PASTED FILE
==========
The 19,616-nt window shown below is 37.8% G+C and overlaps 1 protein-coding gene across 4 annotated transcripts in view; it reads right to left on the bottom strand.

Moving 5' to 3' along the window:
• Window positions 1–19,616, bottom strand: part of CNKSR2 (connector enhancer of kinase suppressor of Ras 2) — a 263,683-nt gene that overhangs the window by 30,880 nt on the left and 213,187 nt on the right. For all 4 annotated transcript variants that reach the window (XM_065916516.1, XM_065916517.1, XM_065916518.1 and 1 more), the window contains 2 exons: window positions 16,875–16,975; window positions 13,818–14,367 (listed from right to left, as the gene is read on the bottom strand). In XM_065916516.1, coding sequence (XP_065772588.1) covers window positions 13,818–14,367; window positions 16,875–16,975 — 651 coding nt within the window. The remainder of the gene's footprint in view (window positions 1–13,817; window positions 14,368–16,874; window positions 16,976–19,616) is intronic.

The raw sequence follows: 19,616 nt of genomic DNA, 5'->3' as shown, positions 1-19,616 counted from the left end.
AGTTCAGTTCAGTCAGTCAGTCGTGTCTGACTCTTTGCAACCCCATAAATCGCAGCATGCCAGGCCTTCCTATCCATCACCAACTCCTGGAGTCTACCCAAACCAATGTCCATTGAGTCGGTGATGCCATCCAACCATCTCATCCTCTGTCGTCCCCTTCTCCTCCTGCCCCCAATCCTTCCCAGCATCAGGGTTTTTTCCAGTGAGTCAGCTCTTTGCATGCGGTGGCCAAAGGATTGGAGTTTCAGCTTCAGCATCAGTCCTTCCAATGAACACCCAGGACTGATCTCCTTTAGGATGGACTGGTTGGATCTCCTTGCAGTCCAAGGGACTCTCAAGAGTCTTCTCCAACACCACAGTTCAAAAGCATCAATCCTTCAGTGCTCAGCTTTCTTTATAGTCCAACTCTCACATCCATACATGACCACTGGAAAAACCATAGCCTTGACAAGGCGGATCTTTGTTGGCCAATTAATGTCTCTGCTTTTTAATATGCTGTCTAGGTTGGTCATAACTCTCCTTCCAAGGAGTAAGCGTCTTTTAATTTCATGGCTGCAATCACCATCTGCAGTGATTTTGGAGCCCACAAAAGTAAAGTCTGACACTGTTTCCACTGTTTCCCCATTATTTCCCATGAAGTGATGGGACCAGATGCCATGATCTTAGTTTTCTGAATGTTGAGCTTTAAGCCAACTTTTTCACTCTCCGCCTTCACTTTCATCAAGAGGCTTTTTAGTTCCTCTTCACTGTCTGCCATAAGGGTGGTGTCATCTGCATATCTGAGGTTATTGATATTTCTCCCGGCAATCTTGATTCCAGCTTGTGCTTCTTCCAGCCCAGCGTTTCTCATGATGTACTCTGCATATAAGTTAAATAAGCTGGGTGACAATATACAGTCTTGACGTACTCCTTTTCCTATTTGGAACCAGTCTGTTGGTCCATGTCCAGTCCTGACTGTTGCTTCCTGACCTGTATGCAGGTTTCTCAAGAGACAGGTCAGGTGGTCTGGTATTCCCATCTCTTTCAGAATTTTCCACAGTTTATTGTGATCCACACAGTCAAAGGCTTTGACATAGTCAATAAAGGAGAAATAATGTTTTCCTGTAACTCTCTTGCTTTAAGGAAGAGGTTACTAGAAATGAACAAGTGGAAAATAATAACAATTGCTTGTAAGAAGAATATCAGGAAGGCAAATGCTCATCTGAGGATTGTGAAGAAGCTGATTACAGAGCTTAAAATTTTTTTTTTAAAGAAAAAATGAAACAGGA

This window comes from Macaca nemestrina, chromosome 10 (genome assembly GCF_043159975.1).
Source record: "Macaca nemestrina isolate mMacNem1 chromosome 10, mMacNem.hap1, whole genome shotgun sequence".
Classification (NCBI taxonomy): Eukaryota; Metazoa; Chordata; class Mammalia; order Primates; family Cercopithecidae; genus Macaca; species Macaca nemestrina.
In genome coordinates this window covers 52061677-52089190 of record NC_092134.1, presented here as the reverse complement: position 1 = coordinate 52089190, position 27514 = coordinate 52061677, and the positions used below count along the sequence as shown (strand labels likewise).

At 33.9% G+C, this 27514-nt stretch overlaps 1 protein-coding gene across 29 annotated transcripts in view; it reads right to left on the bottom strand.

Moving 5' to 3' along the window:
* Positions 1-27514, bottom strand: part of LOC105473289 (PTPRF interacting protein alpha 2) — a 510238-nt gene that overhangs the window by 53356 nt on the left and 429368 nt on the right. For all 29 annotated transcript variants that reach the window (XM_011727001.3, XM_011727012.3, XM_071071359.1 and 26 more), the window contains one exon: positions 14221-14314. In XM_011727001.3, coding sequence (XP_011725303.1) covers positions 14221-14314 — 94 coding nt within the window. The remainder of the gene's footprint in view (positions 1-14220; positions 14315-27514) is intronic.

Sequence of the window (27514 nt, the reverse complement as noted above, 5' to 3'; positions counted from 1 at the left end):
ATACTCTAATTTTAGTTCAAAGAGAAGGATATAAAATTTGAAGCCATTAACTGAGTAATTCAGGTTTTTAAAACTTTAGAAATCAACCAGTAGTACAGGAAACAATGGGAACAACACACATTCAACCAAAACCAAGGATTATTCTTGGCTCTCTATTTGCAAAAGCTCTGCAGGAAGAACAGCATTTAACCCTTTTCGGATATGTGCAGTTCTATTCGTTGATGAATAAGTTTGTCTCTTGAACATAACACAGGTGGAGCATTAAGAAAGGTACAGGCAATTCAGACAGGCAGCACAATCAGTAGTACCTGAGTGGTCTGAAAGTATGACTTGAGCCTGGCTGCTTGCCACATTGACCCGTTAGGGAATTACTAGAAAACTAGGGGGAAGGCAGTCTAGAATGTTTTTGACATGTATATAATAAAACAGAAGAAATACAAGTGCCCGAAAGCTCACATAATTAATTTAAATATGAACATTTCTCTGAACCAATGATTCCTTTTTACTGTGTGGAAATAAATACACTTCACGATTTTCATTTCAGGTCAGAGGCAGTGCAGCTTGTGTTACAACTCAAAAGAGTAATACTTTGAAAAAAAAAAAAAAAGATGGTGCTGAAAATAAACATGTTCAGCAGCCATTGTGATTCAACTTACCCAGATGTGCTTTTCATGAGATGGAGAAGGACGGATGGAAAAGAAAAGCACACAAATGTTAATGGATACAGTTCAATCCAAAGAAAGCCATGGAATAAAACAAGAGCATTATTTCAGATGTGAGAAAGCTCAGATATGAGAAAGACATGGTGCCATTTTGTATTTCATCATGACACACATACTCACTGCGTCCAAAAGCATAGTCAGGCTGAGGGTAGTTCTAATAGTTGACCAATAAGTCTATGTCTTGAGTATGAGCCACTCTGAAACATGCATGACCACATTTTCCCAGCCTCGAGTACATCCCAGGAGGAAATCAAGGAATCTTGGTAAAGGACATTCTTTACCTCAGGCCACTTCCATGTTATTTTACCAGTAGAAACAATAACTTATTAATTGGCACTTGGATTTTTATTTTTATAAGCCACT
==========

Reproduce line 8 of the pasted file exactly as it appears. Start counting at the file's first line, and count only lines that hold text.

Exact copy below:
Classification (NCBI taxonomy): Eukaryota; Metazoa; Chordata; class Mammalia; order Primates; family Cercopithecidae; genus Macaca; species Macaca nemestrina.